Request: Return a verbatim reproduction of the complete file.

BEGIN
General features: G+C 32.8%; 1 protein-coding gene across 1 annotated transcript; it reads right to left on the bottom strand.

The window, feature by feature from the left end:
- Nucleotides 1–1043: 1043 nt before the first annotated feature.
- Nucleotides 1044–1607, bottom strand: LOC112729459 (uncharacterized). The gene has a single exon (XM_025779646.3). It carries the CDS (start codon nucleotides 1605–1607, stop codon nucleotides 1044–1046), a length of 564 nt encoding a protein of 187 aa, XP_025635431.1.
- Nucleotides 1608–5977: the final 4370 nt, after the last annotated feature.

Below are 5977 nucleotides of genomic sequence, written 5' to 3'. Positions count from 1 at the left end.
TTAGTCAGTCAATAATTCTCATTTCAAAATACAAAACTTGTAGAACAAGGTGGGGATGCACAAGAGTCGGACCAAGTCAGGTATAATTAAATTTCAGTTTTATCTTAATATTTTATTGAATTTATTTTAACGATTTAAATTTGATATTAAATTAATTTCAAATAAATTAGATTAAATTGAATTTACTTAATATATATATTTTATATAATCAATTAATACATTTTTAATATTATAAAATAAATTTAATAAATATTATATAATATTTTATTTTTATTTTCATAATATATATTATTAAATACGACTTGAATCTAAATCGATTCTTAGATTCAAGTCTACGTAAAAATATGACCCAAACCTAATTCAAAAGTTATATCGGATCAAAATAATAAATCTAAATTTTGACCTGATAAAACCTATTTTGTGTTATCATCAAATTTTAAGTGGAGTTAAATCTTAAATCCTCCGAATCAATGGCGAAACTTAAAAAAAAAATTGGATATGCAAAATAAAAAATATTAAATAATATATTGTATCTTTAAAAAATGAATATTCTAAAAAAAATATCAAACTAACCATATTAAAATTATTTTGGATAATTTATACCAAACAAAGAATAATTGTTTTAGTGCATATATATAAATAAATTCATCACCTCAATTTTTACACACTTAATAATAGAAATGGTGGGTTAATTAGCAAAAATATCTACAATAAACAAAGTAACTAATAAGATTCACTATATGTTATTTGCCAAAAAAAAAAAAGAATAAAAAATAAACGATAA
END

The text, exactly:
General features: G+C 32.8%; 1 protein-coding gene across 1 annotated transcript; it reads right to left on the bottom strand.

The window, feature by feature from the left end:
- Nucleotides 1–1043: 1043 nt before the first annotated feature.
- Nucleotides 1044–1607, bottom strand: LOC112729459 (uncharacterized). The gene has a single exon (XM_025779646.3). It carries the CDS (start codon nucleotides 1605–1607, stop codon nucleotides 1044–1046), a length of 564 nt encoding a protein of 187 aa, XP_025635431.1.
- Nucleotides 1608–5977: the final 4370 nt, after the last annotated feature.

Below are 5977 nucleotides of genomic sequence, written 5' to 3'. Positions count from 1 at the left end.
TTAGTCAGTCAATAATTCTCATTTCAAAATACAAAACTTGTAGAACAAGGTGGGGATGCACAAGAGTCGGACCAAGTCAGGTATAATTAAATTTCAGTTTTATCTTAATATTTTATTGAATTTATTTTAACGATTTAAATTTGATATTAAATTAATTTCAAATAAATTAGATTAAATTGAATTTACTTAATATATATATTTTATATAATCAATTAATACATTTTTAATATTATAAAATAAATTTAATAAATATTATATAATATTTTATTTTTATTTTCATAATATATATTATTAAATACGACTTGAATCTAAATCGATTCTTAGATTCAAGTCTACGTAAAAATATGACCCAAACCTAATTCAAAAGTTATATCGGATCAAAATAATAAATCTAAATTTTGACCTGATAAAACCTATTTTGTGTTATCATCAAATTTTAAGTGGAGTTAAATCTTAAATCCTCCGAATCAATGGCGAAACTTAAAAAAAAAATTGGATATGCAAAATAAAAAATATTAAATAATATATTGTATCTTTAAAAAATGAATATTCTAAAAAAAATATCAAACTAACCATATTAAAATTATTTTGGATAATTTATACCAAACAAAGAATAATTGTTTTAGTGCATATATATAAATAAATTCATCACCTCAATTTTTACACACTTAATAATAGAAATGGTGGGTTAATTAGCAAAAATATCTACAATAAACAAAGTAACTAATAAGATTCACTATATGTTATTTGCCAAAAAAAAAAAAGAATAAAAAATAAACGATAA